I have been struggling with being sad for as long as I can remember. It's not that I am unable to experience happiness, but I do feel like even when I am happy there is something in the back of my mind that weighs me down and makes me numb. When I went to high school I moved school districts and left the tiny school that was my bubble of comfort and moved to a large high school where I was greeted with an I.D. and schedule but was left without any friends. That year in ninth grade my sadness decided to manifest itself self harm. My urge to hurt myself grew more as my self confidence dwindled. I found myself wearing a mask that projected I was fine despite the fact that you could find me daily purging in the bathroom after cross country practice. I told myself it was the running that it made me sick. In the back of my mind I knew that it wasn't normal but as the pounds dropped the complements poured in. "You should be a model," they said. "Wow I wish I had your body." But in reality I looked at all of the girls around me and envied them for what I didn't have. The purging continued and the weight continued to drop. I began drinking at least three cups of coffee to keep myself going. This lasted for at least a year and a half. Sophomore year rolled around and I was lost. The sadness had won and I could no longer think of a reason to live. I got home on March 22, 2015 and I decided I wanted to die. I stared at the knife I got out of the kitchen drawer for at least an hour and cried. I wondered why I was like this inside and I searched for a reason not to hurt myself. Luckily something in the back of my mind told me to stop. I am now a Junior and the sadness isn't gone but I have learned to love myself. I have realized that thoughts that I have are not true. As corny as it sounds I am beautiful just the way I am. I hope that anyone who reads this a similar experience will know they are not alone because I sure feel like I am sometimes. Find people you can talk to, that helped me a lot. Even try getting involved in something that will help you make new friends. Being on the Cross Country team has really helped me. Although I am not necessarily close with everyone on the team it has given me purpose and something to look foreword to.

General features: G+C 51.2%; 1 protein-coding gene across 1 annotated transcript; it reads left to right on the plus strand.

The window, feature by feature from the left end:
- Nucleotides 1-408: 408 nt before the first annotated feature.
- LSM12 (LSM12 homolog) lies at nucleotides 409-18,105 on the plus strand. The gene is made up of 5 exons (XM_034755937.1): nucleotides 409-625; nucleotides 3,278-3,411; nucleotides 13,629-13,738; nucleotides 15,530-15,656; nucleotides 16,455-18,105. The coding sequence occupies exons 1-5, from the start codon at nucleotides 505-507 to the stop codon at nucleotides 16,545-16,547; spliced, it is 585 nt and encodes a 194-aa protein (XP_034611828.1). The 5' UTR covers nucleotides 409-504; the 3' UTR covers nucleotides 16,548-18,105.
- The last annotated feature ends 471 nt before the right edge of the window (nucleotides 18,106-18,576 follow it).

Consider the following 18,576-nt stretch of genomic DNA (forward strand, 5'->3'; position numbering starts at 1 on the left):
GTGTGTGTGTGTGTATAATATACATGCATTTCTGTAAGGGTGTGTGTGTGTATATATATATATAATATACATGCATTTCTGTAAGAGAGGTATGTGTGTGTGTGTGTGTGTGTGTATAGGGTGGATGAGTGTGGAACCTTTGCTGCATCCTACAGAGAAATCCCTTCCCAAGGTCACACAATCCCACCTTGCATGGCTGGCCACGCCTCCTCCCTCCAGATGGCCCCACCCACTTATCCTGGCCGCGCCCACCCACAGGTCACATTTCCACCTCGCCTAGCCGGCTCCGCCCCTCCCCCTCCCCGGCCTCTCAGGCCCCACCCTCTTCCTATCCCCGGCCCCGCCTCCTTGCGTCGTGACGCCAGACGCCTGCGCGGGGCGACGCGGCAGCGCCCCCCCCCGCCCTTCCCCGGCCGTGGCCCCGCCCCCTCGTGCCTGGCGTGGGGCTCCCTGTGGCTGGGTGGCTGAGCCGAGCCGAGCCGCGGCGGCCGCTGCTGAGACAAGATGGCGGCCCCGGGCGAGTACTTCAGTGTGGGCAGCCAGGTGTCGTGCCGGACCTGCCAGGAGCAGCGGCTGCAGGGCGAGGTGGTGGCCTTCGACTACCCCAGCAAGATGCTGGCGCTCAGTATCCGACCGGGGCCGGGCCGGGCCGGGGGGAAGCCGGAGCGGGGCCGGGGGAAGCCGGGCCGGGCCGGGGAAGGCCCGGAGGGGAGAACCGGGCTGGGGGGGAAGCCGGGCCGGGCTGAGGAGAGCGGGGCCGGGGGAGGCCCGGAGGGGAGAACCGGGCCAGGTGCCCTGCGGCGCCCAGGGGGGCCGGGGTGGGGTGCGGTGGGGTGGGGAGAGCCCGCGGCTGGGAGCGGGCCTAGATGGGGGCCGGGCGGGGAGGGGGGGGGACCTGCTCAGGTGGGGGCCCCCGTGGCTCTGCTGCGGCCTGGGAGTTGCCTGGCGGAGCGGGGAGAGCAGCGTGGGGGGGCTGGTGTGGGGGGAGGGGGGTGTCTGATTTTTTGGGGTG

I used to think that not being able to breathe because there wasn't a place to sit at the lunch table was normal. I thought considering if anyone would notice if you all of sudden were gone was normal. I thought having to pray every night for His protection and a restful night's sleep was normal. I was told "it's just a phase", "you're fine", "you'll be okay", "it's normal". So I played along in the game of life, did my best, and acted normal. I watched how other people acted; when they were happy, and sad, and angry. I learned to become "normal" because that's how you survive. I learned how to become everyone else around me, how to camouflage myself just enough to be normal, be excepted. And it worked. "Fake it till you make it" they said. This soon became my best talent. Putting on a happy face, going through the motions. Years later. Still playing the same game, by this time I knew how it worked, the rules, the tricks. How to get by, how to blend in with the people around me, accommodate them, be there for them, support them. Hiding whoever I was, for someone a little bit more normal. Of course every person has their story. Mine is one of those tragic pity stories that makes people look at you and say "wow, you're so strong". But they couldn't be more wrong. All I was, was a scared kid inside the body of someone who appeared to "have it all together". I choose not focus on my story here, but rather how it affected me. I was convinced my happiness was worth nothing, so I did everything I could for those who surrounded me. I thought my life was worth nothing, but maybe it could be if I could help better the ones around me. I was so ashamed of who and what I was that I latched on little bits of those around me, to cover everything I hated. With every bit I grabbed, I let go of a little piece of me. To every story there is a tipping point, here is mine. One day I met a boy, who I quickly fell for. We dated for 2 1/2 years. He was my entire life. He was the biggest piece I picked up, and he cost me the biggest piece of myself. Eventually, we graduated, and made promises we couldn't keep. "We are too different", he would say, "we want different things now". While he wasn't wrong, I couldn't imagine letting such a big part of who I became go. But I didn't have a choice. He left me anyway, for another girl. I broke. I didn't know who I was without him. I didn't know what to do with myself. So many years of losing myself in other people. So many years of hiding and covering myself to appear normal, I could no longer find the girl who used to be. This what we call rock bottom. The anxiety and depression grew stronger, it began to swallow me, spiral around me. Again I thought this was normal. Finally one day I couldn't stand it anymore, I knew there had to be something truly wrong. After years of faking normalcy I started seeing someone. I learned there was a reasons to all the things I spent years being ashamed of, years covering up. Real, validating, medical reasons. Slowly I fought to find the person I had my whole life smothering. Slowly gaining back pieces of myself I had given up over the years, learning that my voice deserved to be heard, the feelings were valid, and my emotions mattered just as much as those surrounding me. I learned relationship of all kinds are a two way street. I am not saying that I am fully better, or that it was an easy journey I am not saying that I don't have bad days, or every once in a while break down and have a panic attack. Recovery is not linear. It is something you gradually works towards each day, it is something that requires a bigger picture perspective. Please know I have not got this far on my own. I have had help from my friends and doctors each step along the way. And that doesn't make me weak. What I needed was someone to tell me I was worth fighting for, that I deserved to love myself enough to value my own life. I am slowly becoming myself again, unpacking the pieces I have collected along the way. What I hope you gain from my story is knowing you don't have to be "normal". It is okay. And you don't have to be perfect, and put together. It is okay to fall apart sometimes. You don't have to fight these battles on your own. It is okay to ask for help. You don't have to give up everything for those around you. It is okay you can still love them, and take care of yourself too. You are worth fighting for, you deserve to be heard, you don't have to hide any part if yourself to be "normal". Everything you feel is valid, and there is nothing weak or wrong about asking for help.